Brad Hammer: Connecting Alumni and Students with Opportunity
Many alumni don’t realize that they may use The University of Findlay’s job placement services for life. According to Bradley C. Hammer (’03), director of career placement at UF, “Alumni have unlimited services,” which include participating in job fairs, mock interviews or personalized “coaching” sessions in which they are given guidance and advice.
Whether it’s as small as needing someone to look over a résumé and cover letter to having a meeting to talk about the approach to finding a job, Hammer and his staff are prepared to help. “We really customize services,” he said.
The office also has a new system, Oiler Connection, he pointed out, that is an online job site that students, as well as alumni, can go on to find internship and job openings posted by a network of business partners who want to hire UF students or graduates. (Findlay.edu, Keyword: Oiler Connection.)
While the resources of the Office of Career Services are available to alumni, Hammer spends the majority of his efforts assisting students find internships, career experiences and full-time job placements. He talks to students about services provided, including help with résumés and interviews, coaching on professionalism, and tips on best practices for conducting an internship or job search.
He and Philip Gunder (’04), director of internships and cooperative education, are working in tandem to provide seamless services to students. “He will work with the students all the way through from freshman year to graduation, and even as alumni, in business, liberal arts and education. Then I have the students who are in sciences, pharmacy and health professions,” Hammer noted. “We really do a good job of collaborating. He’s been a great asset to our office, for sure.”
In addition, Hammer contacts employers to create relationships leading to internship and job opportunities. Nearly 500 companies have registered with UF to seek out students for internships or full-time positions after graduation. As a result, nearly 2,000 internship and job openings from employers across the country were posted through UF for 2011-12. “We have great students who have tons of talent and tons of potential, so being that connecting point between the two is really rewarding,” Hammer noted.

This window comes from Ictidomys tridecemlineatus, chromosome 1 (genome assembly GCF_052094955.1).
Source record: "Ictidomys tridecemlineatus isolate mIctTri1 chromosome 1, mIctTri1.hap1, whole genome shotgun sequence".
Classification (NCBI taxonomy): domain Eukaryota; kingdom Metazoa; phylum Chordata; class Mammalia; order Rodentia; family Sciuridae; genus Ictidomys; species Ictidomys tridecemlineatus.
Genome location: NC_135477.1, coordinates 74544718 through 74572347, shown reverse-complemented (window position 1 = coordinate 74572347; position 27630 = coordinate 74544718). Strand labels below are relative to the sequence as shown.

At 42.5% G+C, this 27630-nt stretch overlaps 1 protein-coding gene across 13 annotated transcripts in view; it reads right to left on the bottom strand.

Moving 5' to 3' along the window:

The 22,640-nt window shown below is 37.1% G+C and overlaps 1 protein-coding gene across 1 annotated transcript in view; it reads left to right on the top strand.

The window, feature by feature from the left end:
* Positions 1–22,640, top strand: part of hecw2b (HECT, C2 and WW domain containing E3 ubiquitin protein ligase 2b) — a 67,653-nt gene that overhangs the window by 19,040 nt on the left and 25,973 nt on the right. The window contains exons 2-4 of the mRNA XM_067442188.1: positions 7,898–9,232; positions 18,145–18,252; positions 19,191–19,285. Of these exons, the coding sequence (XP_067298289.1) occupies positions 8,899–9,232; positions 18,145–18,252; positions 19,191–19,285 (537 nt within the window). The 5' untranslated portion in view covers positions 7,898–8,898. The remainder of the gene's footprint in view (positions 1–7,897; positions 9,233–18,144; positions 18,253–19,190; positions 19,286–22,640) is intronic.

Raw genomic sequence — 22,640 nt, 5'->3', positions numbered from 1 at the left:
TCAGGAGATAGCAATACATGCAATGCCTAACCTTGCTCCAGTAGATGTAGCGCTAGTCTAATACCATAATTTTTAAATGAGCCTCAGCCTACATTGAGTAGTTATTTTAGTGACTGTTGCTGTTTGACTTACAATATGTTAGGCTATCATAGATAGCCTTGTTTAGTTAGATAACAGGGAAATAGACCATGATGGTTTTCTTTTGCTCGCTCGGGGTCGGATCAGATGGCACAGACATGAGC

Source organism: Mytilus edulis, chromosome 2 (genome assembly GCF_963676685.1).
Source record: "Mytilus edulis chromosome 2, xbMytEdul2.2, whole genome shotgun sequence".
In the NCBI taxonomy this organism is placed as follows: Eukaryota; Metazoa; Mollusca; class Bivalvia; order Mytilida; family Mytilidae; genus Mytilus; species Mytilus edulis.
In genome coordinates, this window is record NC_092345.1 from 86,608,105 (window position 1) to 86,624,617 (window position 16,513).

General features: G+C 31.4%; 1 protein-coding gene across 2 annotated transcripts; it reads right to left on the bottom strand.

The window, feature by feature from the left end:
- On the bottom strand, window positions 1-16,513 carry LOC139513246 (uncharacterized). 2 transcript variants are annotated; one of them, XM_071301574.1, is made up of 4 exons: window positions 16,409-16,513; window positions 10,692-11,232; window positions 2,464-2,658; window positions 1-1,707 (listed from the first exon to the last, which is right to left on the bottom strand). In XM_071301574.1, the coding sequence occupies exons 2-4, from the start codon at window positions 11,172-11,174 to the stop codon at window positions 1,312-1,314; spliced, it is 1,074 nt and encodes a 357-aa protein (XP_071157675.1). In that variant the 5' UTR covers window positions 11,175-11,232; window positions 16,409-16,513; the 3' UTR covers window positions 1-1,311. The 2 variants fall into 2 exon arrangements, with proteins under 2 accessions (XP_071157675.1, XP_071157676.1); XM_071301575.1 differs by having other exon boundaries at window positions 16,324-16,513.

Alumni also may be in a position to help today’s students if their company or organization is hiring or has internship positions to fill. Alumni may set up a booth at a job fair, help out with mock interviews or post on Oiler Connection. “We have a lot of alumni who come back,” Hammer noted, “but there’s room for many more.”
Hammer noted that in past years, typically around 90 percent of students are placed in a full-time job within their field, or are pursuing graduate studies, within the first six months after graduation. “Around 30-35 percent of students continue on to graduate school,” he said.
Career Services will work with the 10 percent who are either working part-time or for whom a job in their career field hasn’t opened up yet. “We work with them to explore other options,” Hammer said. Some job fields are cyclical. For instance, a few years ago teaching positions were scarce and many students worked as substitutes before finding a full-time position. “Right now, we have far more environmental health and safety openings than we can fill,” he commented.
“We’re all working toward the same goal of making sure that our students are really prepared for a job or a career when they graduate,” Hammer remarked. “We encourage students to start thinking about it as soon as they step on campus.”
Hammer began his career at The University of Findlay in 2006. After graduating from UF in 2003 with a degree in business administration and human resources, he worked briefly for Worthington Steel and Fastenal before landing back at his alma mater.
A native of Tiffin, Ohio, he was recruited to UF for the track team. He was runner whose specialty was the 400-meter, and he said he especially enjoyed running on the 4 x 4 relay team. His senior year he received the Mancuso Award as the male athlete-of-the-year. He also was an NCAA Academic All-American from 2000-03.
In addition, Hammer served as a resident assistant for Bare Hall and then a special interest house before becoming resident director for Fox Hall.
The highlight of his undergraduate experience was meeting his wife-to-be, Julie (Renner ’03, M ’04), he said. He came back to campus while she was finishing her master’s degree in occupational therapy and proposed to her in the gazebo on the Cory Street mall. They were married Feb. 26, 2005, and now have a daughter, Mya, 4, and a son, Maddox, 2. Julie is an occupational therapist for Kenton City Schools. The family lives in Lima, Ohio.
Hammer noted that Findlay always has felt like home from the time he first visited as a prospective student. “Love, love, love working on campus,” he enthused.